Sailing from Barbados
Setting sail from Bridgetown
The tiny eastern Caribbean island of Barbados has long been a favourite for British holiday makers, thanks in no small part to the platinum sands and warm, crystal clear waters of the west coast. But there's more to Barbados than just beaches; the delightful colonial architecture of the old garrison in Bridgetown, the capital, is fully deserving of its UNESCO World Heritage status, and the island interior is littered with old sugar plantations and natural wonders such as Harrison's Cave. Perhaps the island's biggest asset, however, is the Bajans themselves, who are some of the friendliest people you're ever likely to meet.
Barbados is packed with historic houses, signal stations and sugar mills – one of our favourites is Sunbury Plantation House.
Grenada: St George's
Browse the markets of charming St George’s, fragrant with the scent of cinnamon and nutmeg, and you’ll soon understand why Grenada is known as the ‘isle of spice’. This is one of the Caribbean’s most enchanting islands, fringed by gorgeous beaches and largely unsullied by mass market tourism.
Saint Vincent and the Grenadines: Bequia
Bequia is an incredibly friendly, laid-back island blessed with pristine golden sand beaches and some excellent restaurants. It’s also a popular sailing destination; the yachts tend to congregate around Admiralty Bay, where you’ll find the little waterfront town of Port Elizabeth.
Saint Lucia: Castries
Castries, Saint Lucia’s diminutive capital, is home to some interesting markets and colonial buildings. The island’s highlights are situated elsewhere, however, and we’d recommend either heading south towards Soufrière, where the iconic Piton mountains guard a beautiful bay, or north to the bars, restaurants and beaches of Rodney Bay.
The volcanic French Caribbean island of Martinique is a land of contrasts, from the lush rainforests of the north to the busy streets of the capital, Fort-de-France. There are plenty of lovely beaches geared towards relaxation, and the French influence also means that the cuisine is a cut above the usual Caribbean fare.
The island of Dominica stands out from the rest of the Caribbean, a rugged natural paradise that remains blissfully free of mass market tourism. The capital, Roseau, is pleasant enough, but the island interior offers so much more, including thick jungle, bubbling hot springs, cascading waterfalls and abundant birdlife.
Guadeloupe: Iles des Saintes
Eight tiny islands make up the Iles des Saintes, a sparsely inhabited archipelago off the southern coast of Guadeloupe. The most interesting island is hilly Terre-de-Haut, almost entirely populated by the fair-skinned descendants of Breton sailors and home to a beautiful bay reminiscent of a mini Rio de Janeiro.
Montserrat garnered global attention in 1995 when the Soufrière Hills volcano erupted, burying the island’s capital, Plymouth. Although an exclusion zone is still in place in the south, visitors are often surprised by how lush and unspoilt the rest of the island is, home to a colourful variety of birdlife.
Saint Kitts and Nevis: Nevis
Sleepy, low key and utterly charming, Nevis is a real Caribbean gem. Dominated by the towering Nevis Peak, the island is dotted with former plantation houses that have been turned into characterful hotels. Drop in for lunch or afternoon tea, and if there’s time have a look round the elegantly faded Georgian capital, Charlestown.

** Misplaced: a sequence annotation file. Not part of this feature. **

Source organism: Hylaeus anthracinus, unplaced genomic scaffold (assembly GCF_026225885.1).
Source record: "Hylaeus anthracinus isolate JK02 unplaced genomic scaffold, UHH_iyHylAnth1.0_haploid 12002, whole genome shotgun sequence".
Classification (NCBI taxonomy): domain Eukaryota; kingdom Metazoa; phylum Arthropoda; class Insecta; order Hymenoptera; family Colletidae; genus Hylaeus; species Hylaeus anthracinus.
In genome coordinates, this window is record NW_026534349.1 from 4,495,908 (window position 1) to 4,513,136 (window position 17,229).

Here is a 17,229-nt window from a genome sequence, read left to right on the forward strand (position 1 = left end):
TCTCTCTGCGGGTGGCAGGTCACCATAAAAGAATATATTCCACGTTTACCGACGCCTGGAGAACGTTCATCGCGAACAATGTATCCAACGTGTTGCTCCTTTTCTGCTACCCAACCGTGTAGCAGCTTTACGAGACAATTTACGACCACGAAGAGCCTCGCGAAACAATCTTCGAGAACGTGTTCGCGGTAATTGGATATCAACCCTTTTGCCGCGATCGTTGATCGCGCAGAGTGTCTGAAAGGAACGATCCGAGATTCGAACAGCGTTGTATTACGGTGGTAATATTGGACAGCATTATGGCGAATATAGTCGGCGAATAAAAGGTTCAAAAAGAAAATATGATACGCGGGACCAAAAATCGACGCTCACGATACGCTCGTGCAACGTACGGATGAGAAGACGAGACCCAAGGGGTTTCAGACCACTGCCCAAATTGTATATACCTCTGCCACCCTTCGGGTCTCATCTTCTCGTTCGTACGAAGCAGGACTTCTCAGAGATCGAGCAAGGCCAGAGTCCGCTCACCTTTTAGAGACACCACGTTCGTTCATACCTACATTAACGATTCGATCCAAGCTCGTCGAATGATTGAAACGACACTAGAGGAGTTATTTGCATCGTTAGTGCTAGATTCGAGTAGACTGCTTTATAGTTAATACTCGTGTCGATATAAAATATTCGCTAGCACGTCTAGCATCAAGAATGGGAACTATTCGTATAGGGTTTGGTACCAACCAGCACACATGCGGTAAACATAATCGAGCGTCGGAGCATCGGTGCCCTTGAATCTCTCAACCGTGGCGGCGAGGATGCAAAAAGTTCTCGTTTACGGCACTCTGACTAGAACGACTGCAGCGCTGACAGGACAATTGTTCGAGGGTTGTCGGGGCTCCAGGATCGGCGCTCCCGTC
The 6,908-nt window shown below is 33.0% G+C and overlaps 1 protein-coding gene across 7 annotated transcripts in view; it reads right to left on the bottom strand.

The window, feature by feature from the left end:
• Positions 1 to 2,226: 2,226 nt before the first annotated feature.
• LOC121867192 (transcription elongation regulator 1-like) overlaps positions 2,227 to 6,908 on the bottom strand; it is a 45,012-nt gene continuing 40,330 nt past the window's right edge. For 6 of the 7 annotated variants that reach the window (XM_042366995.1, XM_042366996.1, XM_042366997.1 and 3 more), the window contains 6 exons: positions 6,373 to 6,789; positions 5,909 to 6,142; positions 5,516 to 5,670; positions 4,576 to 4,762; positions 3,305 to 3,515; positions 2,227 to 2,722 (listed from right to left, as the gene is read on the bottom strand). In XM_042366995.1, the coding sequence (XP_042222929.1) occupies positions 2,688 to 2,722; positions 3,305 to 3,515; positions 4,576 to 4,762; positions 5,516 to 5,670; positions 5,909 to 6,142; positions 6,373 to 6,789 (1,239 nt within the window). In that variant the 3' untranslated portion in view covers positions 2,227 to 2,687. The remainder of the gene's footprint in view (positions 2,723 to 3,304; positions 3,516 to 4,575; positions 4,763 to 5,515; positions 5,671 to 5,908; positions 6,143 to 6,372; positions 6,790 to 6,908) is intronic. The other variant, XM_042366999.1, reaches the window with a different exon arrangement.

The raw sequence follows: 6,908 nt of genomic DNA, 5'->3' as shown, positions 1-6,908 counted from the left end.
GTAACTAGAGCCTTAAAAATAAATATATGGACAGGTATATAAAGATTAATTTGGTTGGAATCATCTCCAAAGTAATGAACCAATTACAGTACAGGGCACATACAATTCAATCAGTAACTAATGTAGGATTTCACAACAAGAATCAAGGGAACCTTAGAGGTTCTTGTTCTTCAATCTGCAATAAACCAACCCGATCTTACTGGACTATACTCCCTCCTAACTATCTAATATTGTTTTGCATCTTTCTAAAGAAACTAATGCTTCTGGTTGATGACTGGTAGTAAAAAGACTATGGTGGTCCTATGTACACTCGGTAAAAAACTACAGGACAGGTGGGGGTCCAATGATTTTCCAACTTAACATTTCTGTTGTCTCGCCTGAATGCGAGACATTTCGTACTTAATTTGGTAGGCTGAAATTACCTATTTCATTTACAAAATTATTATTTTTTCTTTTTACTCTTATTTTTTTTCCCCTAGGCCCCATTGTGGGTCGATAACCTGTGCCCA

Saint Kitts and Nevis: Saint Kitts
Laid back and low key, Saint Kitts is an island typified by rolling green hills, characterful beach bars and the lingering remnants of the sugar cane trade that once dominated here. Attractions include the UNESCO-listed Brimstone Hill fortress, the 18-mile Scenic Railway and the faded Georgian elegance of the capital, Basseterre.
British Virgin Islands: Jost Van Dyke
The idyllic island of Jost Van Dyke, named after an early Dutch settler, is known for its laid back vibe and friendly beach bars, including the famous Foxy’s, which counts Keith Richards amongst its past customers. It’s a place to kick back and relax, and the clear blue waters are also perfect for snorkelling.
Saint Barthélemy: Gustavia
The tiny French Caribbean island of St Barths is renowned as a haunt of the rich and the famous, and you can certainly live well here if you’ve got the means; the petite capital, Gustavia, boasts an array of gourmet restaurants and chic boutiques aimed squarely at the A-list. The beautiful beaches, on the other hand, are free and open to all.
Arriving in St John's
Antigua is famously home to 365 beaches - one for every day of the year - and there is an undeniable allure to the many white sand coves dotted along the coast. The capital, St John's, is worth a look, but if you've got time to visit the south coast you'll find historic Nelson's Dockyard a lot more interesting.
Your home form home
Introduced to accompany Sea Cloud I, this three-masted barque tall ship enjoys the amenities of a modern cruise ship whilst remaining a quintessential windjammer.
What we love
A true sailing ship, Sea Cloud II has all of the tradition of the ship that inspired her, the original Sea Cloud. Suites and cabins have the feel of a traditional country home and on deck you can relax and watch the crew set sail, a wonderful spectacle that is much more than just a show.
|Crew||65 mostly German staff|
|Style||A style that is sure to impress even seasoned cruise-goers, it's elegant yachting roots are clear.|
Tailor-make your trip
The best place to stay in Barbados
There are so many fantastic hotels to choose from, but the Mundy favourite is Cobblers Cove.
See more of Barbados
This is a lovely island to explore with amazing views, particularly on the East (Atlantic) coast, so get a driver to take you on a circuit.